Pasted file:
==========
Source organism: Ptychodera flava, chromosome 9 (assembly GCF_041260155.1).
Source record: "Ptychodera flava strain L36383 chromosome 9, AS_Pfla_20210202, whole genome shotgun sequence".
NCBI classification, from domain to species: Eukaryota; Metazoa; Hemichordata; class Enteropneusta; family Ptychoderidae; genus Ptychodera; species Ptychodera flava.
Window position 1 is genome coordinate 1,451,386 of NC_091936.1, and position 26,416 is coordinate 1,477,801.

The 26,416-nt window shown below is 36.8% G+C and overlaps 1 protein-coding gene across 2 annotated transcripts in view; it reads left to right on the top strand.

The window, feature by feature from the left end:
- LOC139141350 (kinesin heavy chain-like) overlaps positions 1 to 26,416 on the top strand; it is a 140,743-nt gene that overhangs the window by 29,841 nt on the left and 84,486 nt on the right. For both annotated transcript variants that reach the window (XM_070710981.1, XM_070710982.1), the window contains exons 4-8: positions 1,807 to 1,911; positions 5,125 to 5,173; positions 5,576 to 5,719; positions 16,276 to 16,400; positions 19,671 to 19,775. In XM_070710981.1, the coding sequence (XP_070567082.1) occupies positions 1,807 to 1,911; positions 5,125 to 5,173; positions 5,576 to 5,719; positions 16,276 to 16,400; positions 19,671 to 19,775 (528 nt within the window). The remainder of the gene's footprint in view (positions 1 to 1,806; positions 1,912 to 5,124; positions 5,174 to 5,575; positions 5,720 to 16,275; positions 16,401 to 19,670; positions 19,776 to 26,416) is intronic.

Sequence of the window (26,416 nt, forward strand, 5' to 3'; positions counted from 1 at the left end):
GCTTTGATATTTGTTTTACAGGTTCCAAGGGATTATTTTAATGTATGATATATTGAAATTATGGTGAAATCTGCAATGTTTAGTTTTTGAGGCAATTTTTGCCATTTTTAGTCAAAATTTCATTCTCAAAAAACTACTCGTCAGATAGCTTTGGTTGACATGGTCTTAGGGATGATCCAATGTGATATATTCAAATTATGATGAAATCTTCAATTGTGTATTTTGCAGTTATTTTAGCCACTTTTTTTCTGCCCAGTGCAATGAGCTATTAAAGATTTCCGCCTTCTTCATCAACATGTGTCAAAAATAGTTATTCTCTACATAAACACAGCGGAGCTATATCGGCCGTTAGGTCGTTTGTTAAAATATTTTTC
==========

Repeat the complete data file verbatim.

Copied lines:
Source organism: Ptychodera flava, chromosome 9 (assembly GCF_041260155.1).
Source record: "Ptychodera flava strain L36383 chromosome 9, AS_Pfla_20210202, whole genome shotgun sequence".
NCBI classification, from domain to species: Eukaryota; Metazoa; Hemichordata; class Enteropneusta; family Ptychoderidae; genus Ptychodera; species Ptychodera flava.
Window position 1 is genome coordinate 1,451,386 of NC_091936.1, and position 26,416 is coordinate 1,477,801.

The 26,416-nt window shown below is 36.8% G+C and overlaps 1 protein-coding gene across 2 annotated transcripts in view; it reads left to right on the top strand.

The window, feature by feature from the left end:
- LOC139141350 (kinesin heavy chain-like) overlaps positions 1 to 26,416 on the top strand; it is a 140,743-nt gene that overhangs the window by 29,841 nt on the left and 84,486 nt on the right. For both annotated transcript variants that reach the window (XM_070710981.1, XM_070710982.1), the window contains exons 4-8: positions 1,807 to 1,911; positions 5,125 to 5,173; positions 5,576 to 5,719; positions 16,276 to 16,400; positions 19,671 to 19,775. In XM_070710981.1, the coding sequence (XP_070567082.1) occupies positions 1,807 to 1,911; positions 5,125 to 5,173; positions 5,576 to 5,719; positions 16,276 to 16,400; positions 19,671 to 19,775 (528 nt within the window). The remainder of the gene's footprint in view (positions 1 to 1,806; positions 1,912 to 5,124; positions 5,174 to 5,575; positions 5,720 to 16,275; positions 16,401 to 19,670; positions 19,776 to 26,416) is intronic.

Sequence of the window (26,416 nt, forward strand, 5' to 3'; positions counted from 1 at the left end):
GCTTTGATATTTGTTTTACAGGTTCCAAGGGATTATTTTAATGTATGATATATTGAAATTATGGTGAAATCTGCAATGTTTAGTTTTTGAGGCAATTTTTGCCATTTTTAGTCAAAATTTCATTCTCAAAAAACTACTCGTCAGATAGCTTTGGTTGACATGGTCTTAGGGATGATCCAATGTGATATATTCAAATTATGATGAAATCTTCAATTGTGTATTTTGCAGTTATTTTAGCCACTTTTTTTCTGCCCAGTGCAATGAGCTATTAAAGATTTCCGCCTTCTTCATCAACATGTGTCAAAAATAGTTATTCTCTACATAAACACAGCGGAGCTATATCGGCCGTTAGGTCGTTTGTTAAAATATTTTTC